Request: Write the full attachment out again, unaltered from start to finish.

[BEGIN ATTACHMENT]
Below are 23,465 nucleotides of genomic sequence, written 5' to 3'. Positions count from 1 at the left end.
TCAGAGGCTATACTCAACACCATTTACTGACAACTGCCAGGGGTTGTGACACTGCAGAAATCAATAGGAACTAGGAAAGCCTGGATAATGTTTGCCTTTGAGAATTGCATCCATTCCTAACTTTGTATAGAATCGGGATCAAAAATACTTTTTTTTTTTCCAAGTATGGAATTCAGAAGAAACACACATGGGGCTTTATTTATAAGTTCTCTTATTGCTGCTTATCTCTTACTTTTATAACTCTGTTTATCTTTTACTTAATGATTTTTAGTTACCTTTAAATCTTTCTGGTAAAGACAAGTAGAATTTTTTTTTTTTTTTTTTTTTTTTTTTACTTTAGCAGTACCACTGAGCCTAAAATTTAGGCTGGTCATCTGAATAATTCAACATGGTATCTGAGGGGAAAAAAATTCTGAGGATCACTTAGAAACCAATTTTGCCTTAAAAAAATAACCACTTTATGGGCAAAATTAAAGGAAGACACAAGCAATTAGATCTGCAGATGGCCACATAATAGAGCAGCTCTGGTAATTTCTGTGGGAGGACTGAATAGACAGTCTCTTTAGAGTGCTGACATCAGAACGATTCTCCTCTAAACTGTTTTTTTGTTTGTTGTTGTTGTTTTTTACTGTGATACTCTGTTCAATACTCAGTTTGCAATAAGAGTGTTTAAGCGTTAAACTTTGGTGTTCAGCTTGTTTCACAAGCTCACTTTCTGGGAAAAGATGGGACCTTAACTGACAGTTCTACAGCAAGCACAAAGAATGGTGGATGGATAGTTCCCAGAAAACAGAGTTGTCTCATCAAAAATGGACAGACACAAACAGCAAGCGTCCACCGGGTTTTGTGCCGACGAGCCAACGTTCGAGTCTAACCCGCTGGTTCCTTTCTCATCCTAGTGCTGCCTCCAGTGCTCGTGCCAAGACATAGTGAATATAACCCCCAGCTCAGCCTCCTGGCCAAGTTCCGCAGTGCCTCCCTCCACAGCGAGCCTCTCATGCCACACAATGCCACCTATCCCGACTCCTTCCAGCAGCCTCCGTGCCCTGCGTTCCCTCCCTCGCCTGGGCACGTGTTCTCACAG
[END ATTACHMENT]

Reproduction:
Below are 23,465 nucleotides of genomic sequence, written 5' to 3'. Positions count from 1 at the left end.
TCAGAGGCTATACTCAACACCATTTACTGACAACTGCCAGGGGTTGTGACACTGCAGAAATCAATAGGAACTAGGAAAGCCTGGATAATGTTTGCCTTTGAGAATTGCATCCATTCCTAACTTTGTATAGAATCGGGATCAAAAATACTTTTTTTTTTTCCAAGTATGGAATTCAGAAGAAACACACATGGGGCTTTATTTATAAGTTCTCTTATTGCTGCTTATCTCTTACTTTTATAACTCTGTTTATCTTTTACTTAATGATTTTTAGTTACCTTTAAATCTTTCTGGTAAAGACAAGTAGAATTTTTTTTTTTTTTTTTTTTTTTTTTTACTTTAGCAGTACCACTGAGCCTAAAATTTAGGCTGGTCATCTGAATAATTCAACATGGTATCTGAGGGGAAAAAAATTCTGAGGATCACTTAGAAACCAATTTTGCCTTAAAAAAATAACCACTTTATGGGCAAAATTAAAGGAAGACACAAGCAATTAGATCTGCAGATGGCCACATAATAGAGCAGCTCTGGTAATTTCTGTGGGAGGACTGAATAGACAGTCTCTTTAGAGTGCTGACATCAGAACGATTCTCCTCTAAACTGTTTTTTTGTTTGTTGTTGTTGTTTTTTACTGTGATACTCTGTTCAATACTCAGTTTGCAATAAGAGTGTTTAAGCGTTAAACTTTGGTGTTCAGCTTGTTTCACAAGCTCACTTTCTGGGAAAAGATGGGACCTTAACTGACAGTTCTACAGCAAGCACAAAGAATGGTGGATGGATAGTTCCCAGAAAACAGAGTTGTCTCATCAAAAATGGACAGACACAAACAGCAAGCGTCCACCGGGTTTTGTGCCGACGAGCCAACGTTCGAGTCTAACCCGCTGGTTCCTTTCTCATCCTAGTGCTGCCTCCAGTGCTCGTGCCAAGACATAGTGAATATAACCCCCAGCTCAGCCTCCTGGCCAAGTTCCGCAGTGCCTCCCTCCACAGCGAGCCTCTCATGCCACACAATGCCACCTATCCCGACTCCTTCCAGCAGCCTCCGTGCCCTGCGTTCCCTCCCTCGCCTGGGCACGTGTTCTCACAG